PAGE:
The Northwest MHTTC collaborated with several key faculty and presenters to develop the content offered in the webinars, podcasts, skill-building workshops, and learning communities. One of the collaborators is Kira Mauseth, Ph.D., a senior instructor at Seattle University who serves as a co-lead for the Behavioral Health Strike Team for the Washington State Department of Health. Dr. Mauseth’s work and research on resilience, trauma, and disaster behavioral health helped her design fitting webinars and workshop-style skill-building modules. Mauseth spoke on the pertinent topics of burnout, compassion fatigue, managing family and work demands, communication and de-escalation techniques, resilience, grief, and the impacts of the COVID-19 pandemic.
“As leadership topics emerged over the pandemic, we wanted to design training activities which were interactive and unique to people in leadership positions,” explained Mauseth. “These roles are responsible for managing the behavioral health needs and concerns of others on a professional level while often experiencing many themselves on a personal level.”
The intention of this series of webinars, learning communities, and workshops was to directly address—and not shy away from—the experiences that are most salient for leaders in behavioral health.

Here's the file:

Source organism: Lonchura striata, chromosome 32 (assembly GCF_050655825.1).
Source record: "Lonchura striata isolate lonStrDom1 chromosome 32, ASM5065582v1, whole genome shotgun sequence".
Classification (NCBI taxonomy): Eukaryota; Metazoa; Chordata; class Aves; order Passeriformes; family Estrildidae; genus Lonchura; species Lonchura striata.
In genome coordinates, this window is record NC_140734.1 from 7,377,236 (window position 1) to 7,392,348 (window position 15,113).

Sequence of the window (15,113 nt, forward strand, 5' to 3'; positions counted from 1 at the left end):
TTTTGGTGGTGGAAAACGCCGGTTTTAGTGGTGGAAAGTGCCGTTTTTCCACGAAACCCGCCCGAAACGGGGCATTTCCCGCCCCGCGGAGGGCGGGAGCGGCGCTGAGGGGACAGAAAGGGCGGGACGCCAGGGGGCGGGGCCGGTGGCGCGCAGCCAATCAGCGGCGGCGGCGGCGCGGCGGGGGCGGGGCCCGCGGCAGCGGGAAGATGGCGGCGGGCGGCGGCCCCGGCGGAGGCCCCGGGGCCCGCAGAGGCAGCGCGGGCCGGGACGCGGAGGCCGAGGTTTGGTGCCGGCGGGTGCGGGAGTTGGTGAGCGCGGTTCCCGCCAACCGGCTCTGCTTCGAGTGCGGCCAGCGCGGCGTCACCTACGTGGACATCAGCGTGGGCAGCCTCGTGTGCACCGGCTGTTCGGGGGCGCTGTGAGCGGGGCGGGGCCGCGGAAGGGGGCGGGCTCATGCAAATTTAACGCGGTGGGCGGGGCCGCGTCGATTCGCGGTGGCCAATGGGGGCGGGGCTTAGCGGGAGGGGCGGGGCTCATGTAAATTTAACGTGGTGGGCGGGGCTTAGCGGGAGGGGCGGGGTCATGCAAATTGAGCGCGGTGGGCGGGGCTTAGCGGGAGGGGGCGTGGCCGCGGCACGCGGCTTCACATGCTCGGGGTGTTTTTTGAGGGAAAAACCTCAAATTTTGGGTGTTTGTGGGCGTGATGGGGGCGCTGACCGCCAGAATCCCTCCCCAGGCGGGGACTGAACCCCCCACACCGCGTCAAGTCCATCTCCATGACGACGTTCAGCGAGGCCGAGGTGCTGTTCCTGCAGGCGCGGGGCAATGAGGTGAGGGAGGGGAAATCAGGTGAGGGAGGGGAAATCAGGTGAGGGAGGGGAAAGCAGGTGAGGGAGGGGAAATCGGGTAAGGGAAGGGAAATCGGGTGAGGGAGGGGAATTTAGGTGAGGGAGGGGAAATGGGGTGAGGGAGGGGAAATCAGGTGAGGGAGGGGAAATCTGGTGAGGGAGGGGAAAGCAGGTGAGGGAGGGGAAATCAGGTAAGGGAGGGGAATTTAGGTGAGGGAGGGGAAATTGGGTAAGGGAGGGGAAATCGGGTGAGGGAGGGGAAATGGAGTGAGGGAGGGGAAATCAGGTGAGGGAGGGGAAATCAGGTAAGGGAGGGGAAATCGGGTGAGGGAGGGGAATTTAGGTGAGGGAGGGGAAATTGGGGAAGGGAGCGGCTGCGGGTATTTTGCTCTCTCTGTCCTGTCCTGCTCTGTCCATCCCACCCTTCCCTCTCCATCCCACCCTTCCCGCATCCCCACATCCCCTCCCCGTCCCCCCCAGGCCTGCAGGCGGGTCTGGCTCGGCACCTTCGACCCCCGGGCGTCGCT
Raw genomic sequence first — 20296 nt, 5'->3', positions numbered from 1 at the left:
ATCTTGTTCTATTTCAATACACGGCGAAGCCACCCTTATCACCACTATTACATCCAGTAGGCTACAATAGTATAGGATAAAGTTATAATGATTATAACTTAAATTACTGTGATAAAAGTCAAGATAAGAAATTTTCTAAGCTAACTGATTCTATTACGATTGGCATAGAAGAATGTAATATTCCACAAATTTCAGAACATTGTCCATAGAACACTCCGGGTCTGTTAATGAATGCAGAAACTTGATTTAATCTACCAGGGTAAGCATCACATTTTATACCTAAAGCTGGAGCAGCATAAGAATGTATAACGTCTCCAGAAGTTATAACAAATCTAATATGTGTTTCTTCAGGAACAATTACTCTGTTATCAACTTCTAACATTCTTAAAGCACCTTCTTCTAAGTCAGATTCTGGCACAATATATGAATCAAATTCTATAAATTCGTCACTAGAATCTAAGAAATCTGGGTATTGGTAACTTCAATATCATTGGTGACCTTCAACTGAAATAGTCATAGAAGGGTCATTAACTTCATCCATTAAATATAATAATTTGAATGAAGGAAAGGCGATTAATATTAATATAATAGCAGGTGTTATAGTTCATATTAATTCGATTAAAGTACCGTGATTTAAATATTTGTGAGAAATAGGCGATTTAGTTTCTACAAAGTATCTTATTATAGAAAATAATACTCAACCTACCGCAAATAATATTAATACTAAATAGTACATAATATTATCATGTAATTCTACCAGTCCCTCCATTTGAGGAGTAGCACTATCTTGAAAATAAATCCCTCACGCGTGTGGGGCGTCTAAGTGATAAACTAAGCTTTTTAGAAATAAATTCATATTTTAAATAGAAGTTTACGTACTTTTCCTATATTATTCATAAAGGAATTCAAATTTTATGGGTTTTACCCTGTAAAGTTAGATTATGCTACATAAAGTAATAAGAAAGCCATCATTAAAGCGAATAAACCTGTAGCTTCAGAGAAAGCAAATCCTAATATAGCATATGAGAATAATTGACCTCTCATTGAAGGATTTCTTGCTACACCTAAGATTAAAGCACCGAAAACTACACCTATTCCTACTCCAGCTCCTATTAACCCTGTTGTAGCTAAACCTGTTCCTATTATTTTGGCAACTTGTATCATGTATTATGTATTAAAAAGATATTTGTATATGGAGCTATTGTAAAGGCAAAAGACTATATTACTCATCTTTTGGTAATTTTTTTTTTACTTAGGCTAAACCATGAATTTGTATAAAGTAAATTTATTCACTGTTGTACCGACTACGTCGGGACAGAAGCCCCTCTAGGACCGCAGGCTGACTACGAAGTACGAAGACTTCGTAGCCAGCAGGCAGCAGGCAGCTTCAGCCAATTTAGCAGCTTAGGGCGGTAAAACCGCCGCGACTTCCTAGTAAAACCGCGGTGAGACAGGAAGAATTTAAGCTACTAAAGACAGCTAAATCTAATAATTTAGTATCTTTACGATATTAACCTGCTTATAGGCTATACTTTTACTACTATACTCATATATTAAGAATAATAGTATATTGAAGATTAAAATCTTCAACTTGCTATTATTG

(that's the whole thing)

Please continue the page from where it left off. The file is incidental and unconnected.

Attendance, participation, and evaluation results suggest that these efforts have been well received. Participants reported high satisfaction levels and strong intentions to use lessons learned in their daily practices. One hundred percent of attendees surveyed stated they would recommend the series to others. Despite “virtual fatigue,” the virtual environments did not demonstrate negative impacts on the training experience, as reported by both quantitative and qualitative measures by participants. People participating reported enjoying all aspects of the learning communities and reinforced learning, and they wished the event lasted even longer than was planned.
Here are a few examples of feedback received:
“I loved the exercises and the breakout rooms. I learned a lot and felt understood by so many with what a lot of us have been going through.”
“I received validation of bringing my authentic self to my role as supervisor; the value of acknowledging current challenges staff face and allowing space to process.”
“I now think of self-care as a priority and understand the impact of the work on my well-being.”
Through these training activities, the Northwest MHTTC sought to acknowledge the reality of leadership-specific hardships directly and pragmatically, ranging from personal grief to the reckoning done by many about the meaning behind the work. Knowing leadership and their time are strained, the Northwest MHTTC designed a manageable number of sessions and duration of events to increase the likelihood of completion.
Behavioral health training and support specific to public health and healthcare leaders should continue to be prioritized throughout the pandemic recovery. One of the ways the Northwest MHTTC has incorporated the ongoing need for mental health support for leaders is in the development of post-learning communication strategies to reinforce learning, promote connection to the material and each other, and evaluate feedback on numerous aspects of the experience. Ongoing emphasis on training and development for leaders will be increasingly valued as social, political, environmental, and other critical incident stressors will continue to take a toll on the overall well-being of people in these unique and vital leadership positions.